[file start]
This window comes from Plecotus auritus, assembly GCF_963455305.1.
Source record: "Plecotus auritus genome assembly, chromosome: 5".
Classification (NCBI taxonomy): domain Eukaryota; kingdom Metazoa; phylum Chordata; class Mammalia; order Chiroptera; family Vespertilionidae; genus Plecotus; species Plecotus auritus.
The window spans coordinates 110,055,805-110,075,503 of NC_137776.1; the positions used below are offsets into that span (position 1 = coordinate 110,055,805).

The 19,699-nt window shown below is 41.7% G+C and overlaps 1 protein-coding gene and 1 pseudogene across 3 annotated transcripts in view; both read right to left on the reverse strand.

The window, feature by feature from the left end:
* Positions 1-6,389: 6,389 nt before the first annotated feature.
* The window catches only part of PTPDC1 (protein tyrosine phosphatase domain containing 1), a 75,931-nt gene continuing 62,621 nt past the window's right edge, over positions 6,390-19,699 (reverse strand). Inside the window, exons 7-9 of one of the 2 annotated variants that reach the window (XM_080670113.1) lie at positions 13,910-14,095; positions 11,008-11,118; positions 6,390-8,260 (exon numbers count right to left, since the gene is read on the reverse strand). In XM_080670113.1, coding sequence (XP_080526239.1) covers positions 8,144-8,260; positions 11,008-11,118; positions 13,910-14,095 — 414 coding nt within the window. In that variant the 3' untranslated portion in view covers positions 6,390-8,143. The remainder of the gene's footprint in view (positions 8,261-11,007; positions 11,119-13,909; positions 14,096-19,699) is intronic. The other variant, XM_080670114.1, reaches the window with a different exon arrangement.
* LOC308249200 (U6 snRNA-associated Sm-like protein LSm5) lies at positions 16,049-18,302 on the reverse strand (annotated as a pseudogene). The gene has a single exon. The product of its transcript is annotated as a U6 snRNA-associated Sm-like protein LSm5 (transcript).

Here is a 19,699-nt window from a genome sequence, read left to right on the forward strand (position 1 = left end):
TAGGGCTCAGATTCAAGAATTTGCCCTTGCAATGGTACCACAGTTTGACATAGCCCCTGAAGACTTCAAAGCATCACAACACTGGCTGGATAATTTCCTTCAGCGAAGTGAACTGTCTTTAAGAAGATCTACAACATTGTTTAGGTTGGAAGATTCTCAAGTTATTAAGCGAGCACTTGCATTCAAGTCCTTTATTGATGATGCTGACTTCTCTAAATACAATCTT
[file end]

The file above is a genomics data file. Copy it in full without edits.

This window comes from Plecotus auritus, assembly GCF_963455305.1.
Source record: "Plecotus auritus genome assembly, chromosome: 5".
Classification (NCBI taxonomy): domain Eukaryota; kingdom Metazoa; phylum Chordata; class Mammalia; order Chiroptera; family Vespertilionidae; genus Plecotus; species Plecotus auritus.
The window spans coordinates 110,055,805-110,075,503 of NC_137776.1; the positions used below are offsets into that span (position 1 = coordinate 110,055,805).

The 19,699-nt window shown below is 41.7% G+C and overlaps 1 protein-coding gene and 1 pseudogene across 3 annotated transcripts in view; both read right to left on the reverse strand.

The window, feature by feature from the left end:
* Positions 1-6,389: 6,389 nt before the first annotated feature.
* The window catches only part of PTPDC1 (protein tyrosine phosphatase domain containing 1), a 75,931-nt gene continuing 62,621 nt past the window's right edge, over positions 6,390-19,699 (reverse strand). Inside the window, exons 7-9 of one of the 2 annotated variants that reach the window (XM_080670113.1) lie at positions 13,910-14,095; positions 11,008-11,118; positions 6,390-8,260 (exon numbers count right to left, since the gene is read on the reverse strand). In XM_080670113.1, coding sequence (XP_080526239.1) covers positions 8,144-8,260; positions 11,008-11,118; positions 13,910-14,095 — 414 coding nt within the window. In that variant the 3' untranslated portion in view covers positions 6,390-8,143. The remainder of the gene's footprint in view (positions 8,261-11,007; positions 11,119-13,909; positions 14,096-19,699) is intronic. The other variant, XM_080670114.1, reaches the window with a different exon arrangement.
* LOC308249200 (U6 snRNA-associated Sm-like protein LSm5) lies at positions 16,049-18,302 on the reverse strand (annotated as a pseudogene). The gene has a single exon. The product of its transcript is annotated as a U6 snRNA-associated Sm-like protein LSm5 (transcript).

Here is a 19,699-nt window from a genome sequence, read left to right on the forward strand (position 1 = left end):
TAGGGCTCAGATTCAAGAATTTGCCCTTGCAATGGTACCACAGTTTGACATAGCCCCTGAAGACTTCAAAGCATCACAACACTGGCTGGATAATTTCCTTCAGCGAAGTGAACTGTCTTTAAGAAGATCTACAACATTGTTTAGGTTGGAAGATTCTCAAGTTATTAAGCGAGCACTTGCATTCAAGTCCTTTATTGATGATGCTGACTTCTCTAAATACAATCTT